Conglomerate Watch: Immelt find it tough to follow Jack Welsh’s act

GE’s CEO Jeffrey Immelt finds it difficult to convince markets that his new strategy will deliver value as his predecessor did.
Two articles in the Financial Times highlight how important it is for CEO to communicate effectively to financial analysts whose recommendation drive the stock price of a firm. Here are excerpts from the informative articles.

GE redoubles efforts to woo investors.

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Understanding the Strategies of Airbus and Boeing

Boeing and Airbus are pursuing different strategies with their next generations planes (the superlarge A380 and the supereffecient Boeing 787 Dreamliner). A recent article in the New York Times nicely demonstrates that the differences on the two companies’ strategic bet are driven by two different views how passenger travel will develop in the future. In essence, the firms tried to create strategies that fit with the perceived future environments of airplane travel.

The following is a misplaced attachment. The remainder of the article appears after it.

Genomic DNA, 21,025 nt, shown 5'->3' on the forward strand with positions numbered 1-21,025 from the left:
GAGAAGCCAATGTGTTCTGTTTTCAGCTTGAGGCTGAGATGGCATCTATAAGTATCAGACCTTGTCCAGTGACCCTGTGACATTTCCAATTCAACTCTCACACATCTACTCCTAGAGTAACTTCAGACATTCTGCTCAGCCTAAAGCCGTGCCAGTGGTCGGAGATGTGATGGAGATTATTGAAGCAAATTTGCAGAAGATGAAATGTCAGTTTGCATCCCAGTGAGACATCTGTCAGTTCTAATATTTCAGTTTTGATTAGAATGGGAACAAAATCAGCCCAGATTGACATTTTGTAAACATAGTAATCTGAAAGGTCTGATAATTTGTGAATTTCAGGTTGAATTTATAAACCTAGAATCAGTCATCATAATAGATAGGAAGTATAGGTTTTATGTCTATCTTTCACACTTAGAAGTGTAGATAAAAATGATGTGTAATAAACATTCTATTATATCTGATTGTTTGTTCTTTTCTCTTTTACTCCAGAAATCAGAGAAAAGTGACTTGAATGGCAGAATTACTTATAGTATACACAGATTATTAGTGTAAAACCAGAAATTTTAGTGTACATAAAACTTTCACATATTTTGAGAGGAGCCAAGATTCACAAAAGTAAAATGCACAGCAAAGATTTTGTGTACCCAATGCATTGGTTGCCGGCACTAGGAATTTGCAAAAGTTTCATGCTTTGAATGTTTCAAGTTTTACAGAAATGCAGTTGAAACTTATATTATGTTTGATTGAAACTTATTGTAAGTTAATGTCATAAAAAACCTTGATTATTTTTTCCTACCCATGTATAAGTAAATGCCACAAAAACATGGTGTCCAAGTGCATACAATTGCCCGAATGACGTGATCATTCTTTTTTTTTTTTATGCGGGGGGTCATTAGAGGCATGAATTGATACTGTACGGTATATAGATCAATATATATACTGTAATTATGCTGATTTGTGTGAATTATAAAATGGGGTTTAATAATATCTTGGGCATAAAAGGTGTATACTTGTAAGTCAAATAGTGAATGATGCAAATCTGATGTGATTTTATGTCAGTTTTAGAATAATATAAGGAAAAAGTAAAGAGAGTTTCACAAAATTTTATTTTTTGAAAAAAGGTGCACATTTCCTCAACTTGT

The World’s Most Innovative Companies

Rachael Powell (Cohort A2) brought to my attention an interesting article from Business Week. From a methodological point, it would have been nice if the BW staff had looked at companies that were not innovative and confirmed that these firms did not do any of the practices that characterize the most innovative companies.  Read Article.

Wesfarmers: Interview with Former CEO Michael Chaney

In the spirit of “Where are the Now”, here is an interview with the outgoing CEO of Wesfarmers, Michael Chaney, before he became chairman of the National Australian Bank (NAB).

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